• “Since you’re not doing anything…could you do this for me?”

If you have ever said these things to an artist, please don’t take offense. I mean to bring attention to these comments in a lighthearted way. I’ve decided most people don’t know what to say in response to my profession and one of the above comments usually seems satisfactory.

The truth is, art is freaking hard. The hours are long with little pay. I study the figure’s minute details and nuances with either a three inch long razor sharp graphite point, filling in every pore of the paper’s surface, or a three haired paint brush until my eyeballs bleed and I’m physically, mentally, and emotionally exhausted.

I apply to galleries, shows, and competitions and 99% of the time I’m rejected (notice I didn’t say my ‘work’ is rejected. It’s difficult not to take rejection personally).

Bill said he once had two doctors take one of his workshops. They were two of the most committed and hardworking students he has ever had. Why? Because they understood the definition of freaking hard work.

I love what I do. Or at least the thrill of the initial draft with the potential of greatness. Or the accomplishment of the end result. The in-between, day to day stuff is gristly and painful. Most days I feel like the depressed cliche who throws her painting in the trash bin with a lit match and runs for the nearest cliff edge. But I grit my teeth and soldier on.

So now I’m sure you’re wondering, “Well, what the heck should I say?” Artists are tender creatures. Compliments are always nice. If you honestly think the work is horrid, say something vague like, “It has a dreamy quality,” or, “I like the colors you used.” Ask questions about the artist’s education, influences, or process, questions that could be applied to any other profession.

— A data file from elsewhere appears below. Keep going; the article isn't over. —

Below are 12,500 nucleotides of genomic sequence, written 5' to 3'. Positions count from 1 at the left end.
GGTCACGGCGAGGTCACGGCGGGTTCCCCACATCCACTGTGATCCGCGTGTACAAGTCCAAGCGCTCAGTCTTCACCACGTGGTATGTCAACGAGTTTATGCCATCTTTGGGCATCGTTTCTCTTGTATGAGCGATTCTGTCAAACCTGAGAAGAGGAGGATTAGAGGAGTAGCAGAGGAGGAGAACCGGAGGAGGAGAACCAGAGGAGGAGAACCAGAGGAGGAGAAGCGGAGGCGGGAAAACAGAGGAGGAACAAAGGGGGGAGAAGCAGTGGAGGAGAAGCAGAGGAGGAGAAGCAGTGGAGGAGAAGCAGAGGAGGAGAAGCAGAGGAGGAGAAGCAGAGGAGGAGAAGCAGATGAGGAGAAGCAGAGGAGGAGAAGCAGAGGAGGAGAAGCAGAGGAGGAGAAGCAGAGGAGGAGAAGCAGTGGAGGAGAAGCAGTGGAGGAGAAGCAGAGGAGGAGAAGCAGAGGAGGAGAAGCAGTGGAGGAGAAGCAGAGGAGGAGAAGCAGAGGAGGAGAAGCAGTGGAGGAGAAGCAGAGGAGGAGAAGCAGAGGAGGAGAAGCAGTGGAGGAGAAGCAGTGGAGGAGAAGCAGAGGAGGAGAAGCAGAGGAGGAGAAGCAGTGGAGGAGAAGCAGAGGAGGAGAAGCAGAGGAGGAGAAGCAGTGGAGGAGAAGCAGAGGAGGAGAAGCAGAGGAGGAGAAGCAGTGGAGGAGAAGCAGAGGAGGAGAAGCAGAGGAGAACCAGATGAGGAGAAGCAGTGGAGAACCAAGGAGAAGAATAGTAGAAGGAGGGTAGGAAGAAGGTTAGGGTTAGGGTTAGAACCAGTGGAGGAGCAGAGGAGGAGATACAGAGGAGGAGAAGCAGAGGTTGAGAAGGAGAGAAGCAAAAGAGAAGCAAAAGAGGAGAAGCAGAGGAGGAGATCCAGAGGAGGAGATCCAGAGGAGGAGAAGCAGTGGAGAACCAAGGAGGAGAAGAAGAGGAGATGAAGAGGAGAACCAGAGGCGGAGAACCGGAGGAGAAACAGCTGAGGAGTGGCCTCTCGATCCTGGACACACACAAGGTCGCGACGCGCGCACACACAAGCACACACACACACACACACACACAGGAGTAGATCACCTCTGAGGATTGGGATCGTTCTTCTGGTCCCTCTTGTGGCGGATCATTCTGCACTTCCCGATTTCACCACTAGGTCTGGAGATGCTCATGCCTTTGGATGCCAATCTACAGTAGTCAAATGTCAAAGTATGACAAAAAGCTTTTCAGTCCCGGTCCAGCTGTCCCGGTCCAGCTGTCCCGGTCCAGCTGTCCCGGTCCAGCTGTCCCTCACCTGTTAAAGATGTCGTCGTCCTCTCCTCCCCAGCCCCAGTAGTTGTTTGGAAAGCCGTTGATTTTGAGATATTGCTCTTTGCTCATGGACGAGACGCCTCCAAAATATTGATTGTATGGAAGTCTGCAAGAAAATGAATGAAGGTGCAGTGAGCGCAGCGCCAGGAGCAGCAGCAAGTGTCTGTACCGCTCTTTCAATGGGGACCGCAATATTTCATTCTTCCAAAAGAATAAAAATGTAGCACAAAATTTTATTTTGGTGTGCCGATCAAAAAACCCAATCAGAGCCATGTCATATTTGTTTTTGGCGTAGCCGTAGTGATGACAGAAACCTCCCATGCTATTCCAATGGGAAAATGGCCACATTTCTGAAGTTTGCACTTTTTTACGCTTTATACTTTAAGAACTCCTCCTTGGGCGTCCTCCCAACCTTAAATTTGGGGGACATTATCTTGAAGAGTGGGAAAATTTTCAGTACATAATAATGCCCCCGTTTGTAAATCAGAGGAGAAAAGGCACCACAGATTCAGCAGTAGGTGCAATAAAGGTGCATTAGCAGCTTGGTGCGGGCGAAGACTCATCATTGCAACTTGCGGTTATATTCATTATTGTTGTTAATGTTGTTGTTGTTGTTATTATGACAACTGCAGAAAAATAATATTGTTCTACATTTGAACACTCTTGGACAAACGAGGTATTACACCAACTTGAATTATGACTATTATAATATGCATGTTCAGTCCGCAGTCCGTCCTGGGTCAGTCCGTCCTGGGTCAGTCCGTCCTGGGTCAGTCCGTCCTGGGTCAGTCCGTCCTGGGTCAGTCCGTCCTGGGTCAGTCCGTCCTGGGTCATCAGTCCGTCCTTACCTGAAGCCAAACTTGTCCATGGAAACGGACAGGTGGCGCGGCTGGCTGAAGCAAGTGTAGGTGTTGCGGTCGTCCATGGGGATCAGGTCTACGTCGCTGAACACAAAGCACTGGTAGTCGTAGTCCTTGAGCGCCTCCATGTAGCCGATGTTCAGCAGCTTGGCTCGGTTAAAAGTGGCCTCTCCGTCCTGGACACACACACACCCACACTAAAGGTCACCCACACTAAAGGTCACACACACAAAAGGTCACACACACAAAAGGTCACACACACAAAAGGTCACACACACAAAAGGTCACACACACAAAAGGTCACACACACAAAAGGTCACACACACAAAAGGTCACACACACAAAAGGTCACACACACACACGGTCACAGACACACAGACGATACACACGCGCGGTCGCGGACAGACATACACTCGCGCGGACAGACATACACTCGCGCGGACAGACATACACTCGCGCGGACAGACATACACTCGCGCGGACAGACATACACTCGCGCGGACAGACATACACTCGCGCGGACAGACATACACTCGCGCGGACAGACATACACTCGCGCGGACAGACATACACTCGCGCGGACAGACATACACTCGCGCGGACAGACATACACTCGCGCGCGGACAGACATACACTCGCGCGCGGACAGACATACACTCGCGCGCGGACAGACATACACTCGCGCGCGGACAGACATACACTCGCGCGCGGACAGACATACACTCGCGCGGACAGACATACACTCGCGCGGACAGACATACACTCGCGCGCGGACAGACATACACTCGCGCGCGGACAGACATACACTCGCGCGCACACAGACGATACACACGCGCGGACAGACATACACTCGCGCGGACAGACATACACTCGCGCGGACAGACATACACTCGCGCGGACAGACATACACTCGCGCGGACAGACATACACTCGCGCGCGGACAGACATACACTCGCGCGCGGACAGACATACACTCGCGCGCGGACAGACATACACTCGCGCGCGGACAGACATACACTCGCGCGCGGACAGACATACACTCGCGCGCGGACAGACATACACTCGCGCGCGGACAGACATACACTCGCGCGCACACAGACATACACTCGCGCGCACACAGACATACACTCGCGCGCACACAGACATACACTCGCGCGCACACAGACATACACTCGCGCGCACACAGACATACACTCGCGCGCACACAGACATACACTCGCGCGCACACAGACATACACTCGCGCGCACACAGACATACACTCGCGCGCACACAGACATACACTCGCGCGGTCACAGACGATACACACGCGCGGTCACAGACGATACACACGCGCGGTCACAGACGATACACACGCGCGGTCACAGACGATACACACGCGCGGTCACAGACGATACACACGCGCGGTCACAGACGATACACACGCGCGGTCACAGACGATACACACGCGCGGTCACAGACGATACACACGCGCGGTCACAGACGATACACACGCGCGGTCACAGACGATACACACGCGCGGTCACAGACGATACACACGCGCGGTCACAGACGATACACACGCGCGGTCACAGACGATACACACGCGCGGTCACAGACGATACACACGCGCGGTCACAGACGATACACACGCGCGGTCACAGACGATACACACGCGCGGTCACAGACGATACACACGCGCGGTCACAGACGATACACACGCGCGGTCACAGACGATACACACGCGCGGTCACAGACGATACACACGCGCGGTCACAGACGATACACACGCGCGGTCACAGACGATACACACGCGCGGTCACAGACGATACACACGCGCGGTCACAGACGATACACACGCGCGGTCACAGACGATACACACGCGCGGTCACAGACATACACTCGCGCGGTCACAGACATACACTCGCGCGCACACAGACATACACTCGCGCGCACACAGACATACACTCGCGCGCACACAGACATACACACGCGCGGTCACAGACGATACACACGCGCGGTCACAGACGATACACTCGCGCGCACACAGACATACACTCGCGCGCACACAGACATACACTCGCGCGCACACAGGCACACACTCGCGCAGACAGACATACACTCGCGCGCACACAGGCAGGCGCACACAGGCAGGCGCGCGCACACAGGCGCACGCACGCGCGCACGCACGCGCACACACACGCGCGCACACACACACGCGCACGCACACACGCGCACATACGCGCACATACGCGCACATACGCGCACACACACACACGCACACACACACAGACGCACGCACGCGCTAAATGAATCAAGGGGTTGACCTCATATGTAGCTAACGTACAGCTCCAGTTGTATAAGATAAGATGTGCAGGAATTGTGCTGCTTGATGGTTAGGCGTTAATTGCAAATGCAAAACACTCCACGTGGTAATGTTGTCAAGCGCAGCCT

And if you happen to forget What Not to Say to An Artist and excitedly tell me about your friend’s granddaughter’s wildly successful artistic venture painting shoes and recommend I do that as well…well. That’s okay too.

Being Really Ridiculously Good Looking

Bill has been working on a series of Civil War paintings. There was one painting in particular, however, he wasn’t satisfied with and decided the face needed to be redone. Since my husband, Bryan, has the gaunt and rugged look Bill was searching for, he asked Bryan to pose for a mini photo shoot on Friday.

Here you can see the original reference on the computer screen.

I asked Bill if I could take a couple of photos of his gorgeous studio. Here is a collection of some of his paintings over the years.

Bill has a vast collection of props and war artifacts and reproductions to peruse. He often dons one of the hats, as seen on the mantel, while he paints.

When the photo shoot was over, Bill and Bryan studied the photos.

The photos were acceptable, but they would have been brilliant if Bryan had incorporated Blue Steel.

I’ll be sure to post the painting when it is complete! In the meantime, Bryan will be opening Utah’s own Center For Children Who Can’t Read Good And Wanna Learn To Do Other Stuff Good Too. The core of the curriculum will be teaching that there is more to life than being really, really ridiculously good-looking.